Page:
The benefits and risks of mandating network neutrality
Express lanes at grocery stores only allow those with a certain number of items to receive expedited checkout.The hypothetical fear that broadband companies will use blocking, throttling, and paid prioritization in order to extort higher prices from users and content providers is unlikely to happen in the current global market.Although the consumer harms that net neutrality regulations are designed to prevent remain largely hypothetical, the harmful unintended consequences of those regulations are very real.The broadband market in Europe, which has long been regulated like a utility, has experienced only half as much investment in wireline service as the United States.Charging those users more allows for more efficient usage of limited bandwidth, and provides an incentive to internet service providers to build more network infrastructure, which would accommodate more usage down the road.That position is partially supported by a July 2014 draft paper produced by two FCC officials, which use a model to show that overall market efficiency is improved if broadband providers are allowed to charge for fast lanes.Louis University and a long-time advocate for net neutrality.President Barack Obama earlier this month put the spotlight on the issue when he called on the FCC to “implement the strongest possible rules to protect net neutrality.” But he muddied the debate when it comes to healthcare by saying the rule, “can have clear, monitored exceptions for reasonable network management and for specialized services such as dedicated, mission-critical networks serving a hospital.”But many critics of a net neutrality rule believe that allowing internet service providers to charge for a “fast lane” or “paid prioritization” would be helpful for innovation.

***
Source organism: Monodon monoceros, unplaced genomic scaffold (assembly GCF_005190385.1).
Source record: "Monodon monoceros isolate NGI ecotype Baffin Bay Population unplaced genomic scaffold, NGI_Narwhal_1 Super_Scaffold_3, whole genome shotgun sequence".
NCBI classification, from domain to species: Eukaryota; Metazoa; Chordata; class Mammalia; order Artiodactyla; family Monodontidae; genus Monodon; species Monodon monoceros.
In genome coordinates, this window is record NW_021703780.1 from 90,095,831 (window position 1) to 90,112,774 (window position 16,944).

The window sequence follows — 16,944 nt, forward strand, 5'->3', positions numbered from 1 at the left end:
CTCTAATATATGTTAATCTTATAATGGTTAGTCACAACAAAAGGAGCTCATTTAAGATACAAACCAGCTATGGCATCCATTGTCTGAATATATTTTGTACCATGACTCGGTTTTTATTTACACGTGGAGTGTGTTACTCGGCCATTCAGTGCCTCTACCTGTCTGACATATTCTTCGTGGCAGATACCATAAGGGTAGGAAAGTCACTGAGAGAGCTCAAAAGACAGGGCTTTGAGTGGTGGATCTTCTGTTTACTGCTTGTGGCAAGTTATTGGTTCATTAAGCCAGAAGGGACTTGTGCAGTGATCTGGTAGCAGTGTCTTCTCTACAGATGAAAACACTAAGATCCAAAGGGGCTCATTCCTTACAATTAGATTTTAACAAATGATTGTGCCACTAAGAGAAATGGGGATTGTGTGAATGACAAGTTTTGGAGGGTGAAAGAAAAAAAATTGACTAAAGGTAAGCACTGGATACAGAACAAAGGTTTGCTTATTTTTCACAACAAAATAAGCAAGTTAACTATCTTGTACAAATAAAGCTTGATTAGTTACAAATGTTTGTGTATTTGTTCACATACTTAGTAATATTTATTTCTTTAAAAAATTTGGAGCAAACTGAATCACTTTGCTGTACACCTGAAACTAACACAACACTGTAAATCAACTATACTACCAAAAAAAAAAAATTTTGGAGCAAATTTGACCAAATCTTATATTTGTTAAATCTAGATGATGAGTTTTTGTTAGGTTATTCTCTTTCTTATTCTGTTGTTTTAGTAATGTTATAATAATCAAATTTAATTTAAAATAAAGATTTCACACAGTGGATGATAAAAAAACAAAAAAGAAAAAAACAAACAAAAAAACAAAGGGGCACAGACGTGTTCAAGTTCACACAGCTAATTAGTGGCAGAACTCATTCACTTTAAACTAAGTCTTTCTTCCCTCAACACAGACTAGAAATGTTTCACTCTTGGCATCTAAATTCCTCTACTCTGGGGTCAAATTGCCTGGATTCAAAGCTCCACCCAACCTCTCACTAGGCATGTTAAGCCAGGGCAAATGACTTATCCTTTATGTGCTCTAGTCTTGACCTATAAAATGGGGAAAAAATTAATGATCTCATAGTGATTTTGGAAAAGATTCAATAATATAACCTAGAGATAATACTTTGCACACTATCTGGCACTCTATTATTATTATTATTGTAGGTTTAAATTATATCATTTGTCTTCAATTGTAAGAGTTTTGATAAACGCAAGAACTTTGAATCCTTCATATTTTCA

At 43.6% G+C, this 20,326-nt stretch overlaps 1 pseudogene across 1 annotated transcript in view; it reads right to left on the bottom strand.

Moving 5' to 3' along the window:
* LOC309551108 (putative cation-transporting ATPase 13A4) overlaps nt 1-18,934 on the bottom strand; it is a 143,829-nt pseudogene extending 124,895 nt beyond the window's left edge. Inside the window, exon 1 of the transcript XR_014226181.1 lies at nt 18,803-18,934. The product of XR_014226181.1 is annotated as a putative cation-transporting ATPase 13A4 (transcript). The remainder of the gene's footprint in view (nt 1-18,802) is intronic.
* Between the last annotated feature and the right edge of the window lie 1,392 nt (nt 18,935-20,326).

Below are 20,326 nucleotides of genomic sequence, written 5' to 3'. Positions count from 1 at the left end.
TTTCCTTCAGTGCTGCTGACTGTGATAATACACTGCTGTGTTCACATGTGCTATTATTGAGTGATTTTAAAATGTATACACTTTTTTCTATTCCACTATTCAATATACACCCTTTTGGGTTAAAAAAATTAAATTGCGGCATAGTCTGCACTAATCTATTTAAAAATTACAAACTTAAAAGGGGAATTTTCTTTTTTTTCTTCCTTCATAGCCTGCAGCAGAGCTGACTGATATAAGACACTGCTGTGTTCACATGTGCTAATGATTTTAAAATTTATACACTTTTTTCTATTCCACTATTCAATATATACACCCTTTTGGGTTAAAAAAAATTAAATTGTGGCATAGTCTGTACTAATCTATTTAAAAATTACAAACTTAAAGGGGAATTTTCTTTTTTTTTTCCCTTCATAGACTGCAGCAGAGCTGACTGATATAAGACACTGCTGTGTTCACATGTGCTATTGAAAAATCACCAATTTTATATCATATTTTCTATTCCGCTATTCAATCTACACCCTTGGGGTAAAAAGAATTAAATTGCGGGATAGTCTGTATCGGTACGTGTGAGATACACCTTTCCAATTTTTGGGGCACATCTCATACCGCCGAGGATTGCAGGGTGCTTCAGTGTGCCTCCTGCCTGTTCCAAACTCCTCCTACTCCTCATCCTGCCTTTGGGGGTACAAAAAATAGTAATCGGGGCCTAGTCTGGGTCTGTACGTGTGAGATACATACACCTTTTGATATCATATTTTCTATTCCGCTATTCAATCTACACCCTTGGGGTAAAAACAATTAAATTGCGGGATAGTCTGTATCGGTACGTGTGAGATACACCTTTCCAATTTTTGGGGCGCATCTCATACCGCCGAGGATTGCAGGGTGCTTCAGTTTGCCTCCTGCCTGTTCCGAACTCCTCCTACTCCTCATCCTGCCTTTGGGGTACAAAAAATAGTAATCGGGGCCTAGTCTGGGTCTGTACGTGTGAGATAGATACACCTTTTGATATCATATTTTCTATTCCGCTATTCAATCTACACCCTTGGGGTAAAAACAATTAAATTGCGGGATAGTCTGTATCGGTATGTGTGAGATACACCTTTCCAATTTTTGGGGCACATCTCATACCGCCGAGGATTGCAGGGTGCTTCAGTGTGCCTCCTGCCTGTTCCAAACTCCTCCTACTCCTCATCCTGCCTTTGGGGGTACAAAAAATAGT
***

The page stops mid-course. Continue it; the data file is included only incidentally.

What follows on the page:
Telehealth and electronic record data exchange are the two primary areas of healthcare that would suffer were internet service providers allowed to charge higher prices for faster transmission speeds, say those who back net neutrality.“I don't think people realize how much net neutrality can affect health services,” said Mark Gaynor, an associate professor of health management and policy at St.
But net neutrality has come to mean the straightjacketing of the Internet by treating broadband providers like public utilities (like phone or cable companies) under the same 1934 regulatory regime used to govern the old AT&T Ma Bell telephone monopoly.
For example, under the FCC's net neutrality regulations, a wireless broadband provider may not prioritize video-chat applications—which can suffer greatly during periods of network congestion—over other applications.
Simply put, after decades of enjoying a hands-off approach from Washington that allowed a vibrant, open, and free Internet to flourish, the new FCC rules subject the Internet to more government control than it has ever known in the United States.
Will net neutrality regulation help or hurt the average consumer?